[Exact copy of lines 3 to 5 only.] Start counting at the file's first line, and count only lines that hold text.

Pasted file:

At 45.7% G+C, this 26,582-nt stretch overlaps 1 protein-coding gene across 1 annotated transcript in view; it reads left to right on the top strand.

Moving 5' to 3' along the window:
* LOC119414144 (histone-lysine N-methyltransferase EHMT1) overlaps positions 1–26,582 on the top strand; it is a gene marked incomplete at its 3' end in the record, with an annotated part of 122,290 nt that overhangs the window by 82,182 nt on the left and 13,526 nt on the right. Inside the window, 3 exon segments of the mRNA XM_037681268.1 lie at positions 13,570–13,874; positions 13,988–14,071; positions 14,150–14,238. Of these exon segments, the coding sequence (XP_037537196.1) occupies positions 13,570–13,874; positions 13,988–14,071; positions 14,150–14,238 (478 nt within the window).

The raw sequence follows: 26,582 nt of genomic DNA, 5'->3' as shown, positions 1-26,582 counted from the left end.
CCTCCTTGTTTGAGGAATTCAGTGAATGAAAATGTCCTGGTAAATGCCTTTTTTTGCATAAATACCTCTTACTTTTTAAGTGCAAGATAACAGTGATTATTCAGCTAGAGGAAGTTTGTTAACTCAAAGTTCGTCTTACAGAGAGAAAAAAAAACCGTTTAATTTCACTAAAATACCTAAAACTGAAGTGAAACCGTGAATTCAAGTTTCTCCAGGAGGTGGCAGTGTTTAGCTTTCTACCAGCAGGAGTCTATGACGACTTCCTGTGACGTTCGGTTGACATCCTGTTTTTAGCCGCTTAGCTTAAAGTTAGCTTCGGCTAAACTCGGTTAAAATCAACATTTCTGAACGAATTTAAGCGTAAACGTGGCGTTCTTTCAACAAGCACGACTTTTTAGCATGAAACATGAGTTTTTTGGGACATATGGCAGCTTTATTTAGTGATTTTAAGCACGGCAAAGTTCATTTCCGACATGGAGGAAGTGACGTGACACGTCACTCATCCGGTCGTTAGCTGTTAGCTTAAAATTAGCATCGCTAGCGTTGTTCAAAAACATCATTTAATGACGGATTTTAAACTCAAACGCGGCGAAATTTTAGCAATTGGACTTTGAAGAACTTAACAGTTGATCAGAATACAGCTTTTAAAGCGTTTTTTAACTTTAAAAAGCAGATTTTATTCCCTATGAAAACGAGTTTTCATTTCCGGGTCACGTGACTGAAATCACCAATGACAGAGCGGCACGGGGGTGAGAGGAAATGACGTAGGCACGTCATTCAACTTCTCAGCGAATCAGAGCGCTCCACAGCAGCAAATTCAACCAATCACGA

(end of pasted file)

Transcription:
* LOC119414144 (histone-lysine N-methyltransferase EHMT1) overlaps positions 1–26,582 on the top strand; it is a gene marked incomplete at its 3' end in the record, with an annotated part of 122,290 nt that overhangs the window by 82,182 nt on the left and 13,526 nt on the right. Inside the window, 3 exon segments of the mRNA XM_037681268.1 lie at positions 13,570–13,874; positions 13,988–14,071; positions 14,150–14,238. Of these exon segments, the coding sequence (XP_037537196.1) occupies positions 13,570–13,874; positions 13,988–14,071; positions 14,150–14,238 (478 nt within the window).

The raw sequence follows: 26,582 nt of genomic DNA, 5'->3' as shown, positions 1-26,582 counted from the left end.
CCTCCTTGTTTGAGGAATTCAGTGAATGAAAATGTCCTGGTAAATGCCTTTTTTTGCATAAATACCTCTTACTTTTTAAGTGCAAGATAACAGTGATTATTCAGCTAGAGGAAGTTTGTTAACTCAAAGTTCGTCTTACAGAGAGAAAAAAAAACCGTTTAATTTCACTAAAATACCTAAAACTGAAGTGAAACCGTGAATTCAAGTTTCTCCAGGAGGTGGCAGTGTTTAGCTTTCTACCAGCAGGAGTCTATGACGACTTCCTGTGACGTTCGGTTGACATCCTGTTTTTAGCCGCTTAGCTTAAAGTTAGCTTCGGCTAAACTCGGTTAAAATCAACATTTCTGAACGAATTTAAGCGTAAACGTGGCGTTCTTTCAACAAGCACGACTTTTTAGCATGAAACATGAGTTTTTTGGGACATATGGCAGCTTTATTTAGTGATTTTAAGCACGGCAAAGTTCATTTCCGACATGGAGGAAGTGACGTGACACGTCACTCATCCGGTCGTTAGCTGTTAGCTTAAAATTAGCATCGCTAGCGTTGTTCAAAAACATCATTTAATGACGGATTTTAAACTCAAACGCGGCGAAATTTTAGCAATTGGACTTTGAAGAACTTAACAGTTGATCAGAATACAGCTTTTAAAGCGTTTTTTAACTTTAAAAAGCAGATTTTATTCCCTATGAAAACGAGTTTTCATTTCCGGGTCACGTGACTGAAATCACCAATGACAGAGCGGCACGGGGGTGAGAGGAAATGACGTAGGCACGTCATTCAACTTCTCAGCGAATCAGAGCGCTCCACAGCAGCAAATTCAACCAATCACGA